Taliban and ISIS Both Claim Quetta Hospital Suicide Bombing

Pakistan Quetta Hospital
A Pakistani woman looks from a broken window of the Civil Hospital a day after a suicide bombing in Quetta on August 9. The Taliban militant group and ISIS both claimed the deadly attack on Monday. Banaras Khan/AFP/Getty Images

Both the Pakistani Taliban and the Islamic State militant group (ISIS) have claimed responsibility for the suicide bombing at a hospital in the Pakistani city of Quetta on Tuesday, which killed at least 70 people and injured some 120 more.

The detonation took place outside the gates of the hospital's emergency ward. It came after the murder of prominent lawyer and president of the Balochistan Bar Association, Bilal Anwar Kasi, whom authorities had transferred to the hospital.

Dozens of lawyers had arrived at the hospital to pay their respects and grieve his death after he was gunned down in an attack earlier in the day.

The Jamaatul Ahara faction of the Pakistani Taliban, which hopes to oust the government in Pakistan and implement sharia law, said it had "accepted responsibility" for the bombing, and would continue to conduct attacks "until the imposition of an Islamic system in Pakistan."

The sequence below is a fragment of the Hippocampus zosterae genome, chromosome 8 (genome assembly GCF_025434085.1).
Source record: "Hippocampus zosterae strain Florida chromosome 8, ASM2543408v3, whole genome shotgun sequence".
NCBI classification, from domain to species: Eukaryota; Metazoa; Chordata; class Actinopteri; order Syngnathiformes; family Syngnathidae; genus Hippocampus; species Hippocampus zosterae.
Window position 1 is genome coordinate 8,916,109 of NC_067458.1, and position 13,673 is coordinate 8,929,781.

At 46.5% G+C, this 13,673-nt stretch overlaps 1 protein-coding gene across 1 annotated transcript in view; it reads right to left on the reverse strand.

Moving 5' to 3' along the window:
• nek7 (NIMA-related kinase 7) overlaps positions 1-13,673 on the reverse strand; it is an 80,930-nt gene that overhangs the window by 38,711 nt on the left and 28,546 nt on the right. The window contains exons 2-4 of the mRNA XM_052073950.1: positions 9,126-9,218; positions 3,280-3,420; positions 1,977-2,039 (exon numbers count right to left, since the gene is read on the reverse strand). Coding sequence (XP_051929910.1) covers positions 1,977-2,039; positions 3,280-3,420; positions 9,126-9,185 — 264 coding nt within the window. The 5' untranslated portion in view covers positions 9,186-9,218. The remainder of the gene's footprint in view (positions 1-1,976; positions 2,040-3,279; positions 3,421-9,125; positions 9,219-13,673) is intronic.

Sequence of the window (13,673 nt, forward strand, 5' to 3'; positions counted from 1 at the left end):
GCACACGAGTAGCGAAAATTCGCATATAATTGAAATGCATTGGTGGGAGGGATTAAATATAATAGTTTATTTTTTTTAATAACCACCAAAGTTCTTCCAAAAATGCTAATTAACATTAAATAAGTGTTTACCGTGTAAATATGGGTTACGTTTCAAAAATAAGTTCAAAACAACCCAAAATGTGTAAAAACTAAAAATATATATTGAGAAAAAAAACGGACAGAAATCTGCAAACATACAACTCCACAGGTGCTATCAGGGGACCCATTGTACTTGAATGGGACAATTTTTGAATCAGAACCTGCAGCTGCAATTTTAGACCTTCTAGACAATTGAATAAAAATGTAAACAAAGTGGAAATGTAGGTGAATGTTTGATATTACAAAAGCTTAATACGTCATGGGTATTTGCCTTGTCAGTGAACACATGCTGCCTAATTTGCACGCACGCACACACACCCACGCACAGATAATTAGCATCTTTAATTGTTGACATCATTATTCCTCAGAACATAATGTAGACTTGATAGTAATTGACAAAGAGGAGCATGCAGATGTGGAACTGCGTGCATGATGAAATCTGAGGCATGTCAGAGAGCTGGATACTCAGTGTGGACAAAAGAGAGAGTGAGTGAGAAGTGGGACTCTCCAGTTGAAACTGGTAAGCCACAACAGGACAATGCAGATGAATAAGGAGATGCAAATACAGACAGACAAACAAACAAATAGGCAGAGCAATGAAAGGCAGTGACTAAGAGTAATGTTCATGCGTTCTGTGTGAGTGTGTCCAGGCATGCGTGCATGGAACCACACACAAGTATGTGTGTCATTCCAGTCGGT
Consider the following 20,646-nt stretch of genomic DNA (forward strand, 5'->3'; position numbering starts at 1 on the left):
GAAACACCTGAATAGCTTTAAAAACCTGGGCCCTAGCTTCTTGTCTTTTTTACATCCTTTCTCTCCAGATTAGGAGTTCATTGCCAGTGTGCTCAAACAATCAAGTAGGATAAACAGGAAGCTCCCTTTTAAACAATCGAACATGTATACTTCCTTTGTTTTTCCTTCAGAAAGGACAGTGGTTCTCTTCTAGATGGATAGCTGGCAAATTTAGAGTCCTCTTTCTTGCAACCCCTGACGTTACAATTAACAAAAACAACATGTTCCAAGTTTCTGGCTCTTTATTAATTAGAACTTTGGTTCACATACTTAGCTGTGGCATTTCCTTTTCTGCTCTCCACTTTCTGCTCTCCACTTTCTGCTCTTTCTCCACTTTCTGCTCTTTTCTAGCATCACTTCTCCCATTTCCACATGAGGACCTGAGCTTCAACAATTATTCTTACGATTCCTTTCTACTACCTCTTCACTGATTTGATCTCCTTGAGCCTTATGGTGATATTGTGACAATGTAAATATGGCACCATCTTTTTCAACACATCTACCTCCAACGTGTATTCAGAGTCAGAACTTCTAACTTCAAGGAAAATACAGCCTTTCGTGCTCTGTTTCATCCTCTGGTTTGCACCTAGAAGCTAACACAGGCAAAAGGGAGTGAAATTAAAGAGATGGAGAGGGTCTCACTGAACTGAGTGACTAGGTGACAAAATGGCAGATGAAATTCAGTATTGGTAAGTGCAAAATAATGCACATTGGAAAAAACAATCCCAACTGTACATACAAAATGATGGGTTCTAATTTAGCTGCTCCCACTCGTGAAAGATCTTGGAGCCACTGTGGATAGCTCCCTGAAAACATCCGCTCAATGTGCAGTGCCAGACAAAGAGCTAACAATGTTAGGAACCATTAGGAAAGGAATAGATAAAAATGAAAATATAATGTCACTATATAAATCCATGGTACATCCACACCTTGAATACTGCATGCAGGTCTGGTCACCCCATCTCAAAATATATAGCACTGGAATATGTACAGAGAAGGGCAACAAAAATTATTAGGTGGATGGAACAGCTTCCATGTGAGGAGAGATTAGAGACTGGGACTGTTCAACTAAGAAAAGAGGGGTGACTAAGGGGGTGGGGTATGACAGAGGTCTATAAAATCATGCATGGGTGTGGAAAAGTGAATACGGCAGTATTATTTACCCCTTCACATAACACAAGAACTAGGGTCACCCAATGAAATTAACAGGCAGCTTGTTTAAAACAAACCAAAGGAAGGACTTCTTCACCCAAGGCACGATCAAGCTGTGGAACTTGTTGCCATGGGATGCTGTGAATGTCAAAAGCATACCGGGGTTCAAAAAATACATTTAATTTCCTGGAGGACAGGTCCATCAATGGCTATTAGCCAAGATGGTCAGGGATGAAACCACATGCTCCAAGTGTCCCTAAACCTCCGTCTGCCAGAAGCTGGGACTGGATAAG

But ISIS, a jihadi rival to the Taliban in both Pakistan and Afghanistan, also claimed the attack on its semi-official news agency Amaq. It said that "a martyr from the Islamic State detonated his explosive belt at a gathering of justice ministry employees and Pakistani policemen in the city of Quetta." It remains unclear which group was responsible for the attack.

In response to the attack, Pakistani lawyers staged a country-wide strike on Tuesday after dozens of those killed were revealed to be lawyers. Radical Islamist militants view lawyers as closely linked to the government in Pakistan.

Kasi had been a vocal opponent of attacks against lawyers in the city, and had announced a two-day suspension of court sessions in protests at recent killings. The president of Pakistan's Supreme Court Bar Association Syed Ali Zafa condemned the assault as an "attack on justice."